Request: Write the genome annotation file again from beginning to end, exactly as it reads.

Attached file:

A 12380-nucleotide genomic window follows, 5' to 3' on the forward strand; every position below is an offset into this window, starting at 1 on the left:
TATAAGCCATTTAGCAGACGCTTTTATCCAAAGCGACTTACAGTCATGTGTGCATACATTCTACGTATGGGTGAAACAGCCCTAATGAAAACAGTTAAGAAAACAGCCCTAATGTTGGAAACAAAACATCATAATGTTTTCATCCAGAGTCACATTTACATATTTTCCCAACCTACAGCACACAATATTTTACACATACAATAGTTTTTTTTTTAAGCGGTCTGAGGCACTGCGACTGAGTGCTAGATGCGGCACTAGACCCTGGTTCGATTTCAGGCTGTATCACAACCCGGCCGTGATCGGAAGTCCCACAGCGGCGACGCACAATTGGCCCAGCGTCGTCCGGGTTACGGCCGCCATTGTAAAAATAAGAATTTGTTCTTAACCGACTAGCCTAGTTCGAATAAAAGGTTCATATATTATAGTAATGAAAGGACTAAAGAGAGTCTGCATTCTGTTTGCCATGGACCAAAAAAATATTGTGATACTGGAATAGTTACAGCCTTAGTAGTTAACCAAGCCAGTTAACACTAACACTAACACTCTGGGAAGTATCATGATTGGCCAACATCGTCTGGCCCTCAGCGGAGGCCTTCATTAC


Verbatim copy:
A 12380-nucleotide genomic window follows, 5' to 3' on the forward strand; every position below is an offset into this window, starting at 1 on the left:
TATAAGCCATTTAGCAGACGCTTTTATCCAAAGCGACTTACAGTCATGTGTGCATACATTCTACGTATGGGTGAAACAGCCCTAATGAAAACAGTTAAGAAAACAGCCCTAATGTTGGAAACAAAACATCATAATGTTTTCATCCAGAGTCACATTTACATATTTTCCCAACCTACAGCACACAATATTTTACACATACAATAGTTTTTTTTTTAAGCGGTCTGAGGCACTGCGACTGAGTGCTAGATGCGGCACTAGACCCTGGTTCGATTTCAGGCTGTATCACAACCCGGCCGTGATCGGAAGTCCCACAGCGGCGACGCACAATTGGCCCAGCGTCGTCCGGGTTACGGCCGCCATTGTAAAAATAAGAATTTGTTCTTAACCGACTAGCCTAGTTCGAATAAAAGGTTCATATATTATAGTAATGAAAGGACTAAAGAGAGTCTGCATTCTGTTTGCCATGGACCAAAAAAATATTGTGATACTGGAATAGTTACAGCCTTAGTAGTTAACCAAGCCAGTTAACACTAACACTAACACTCTGGGAAGTATCATGATTGGCCAACATCGTCTGGCCCTCAGCGGAGGCCTTCATTAC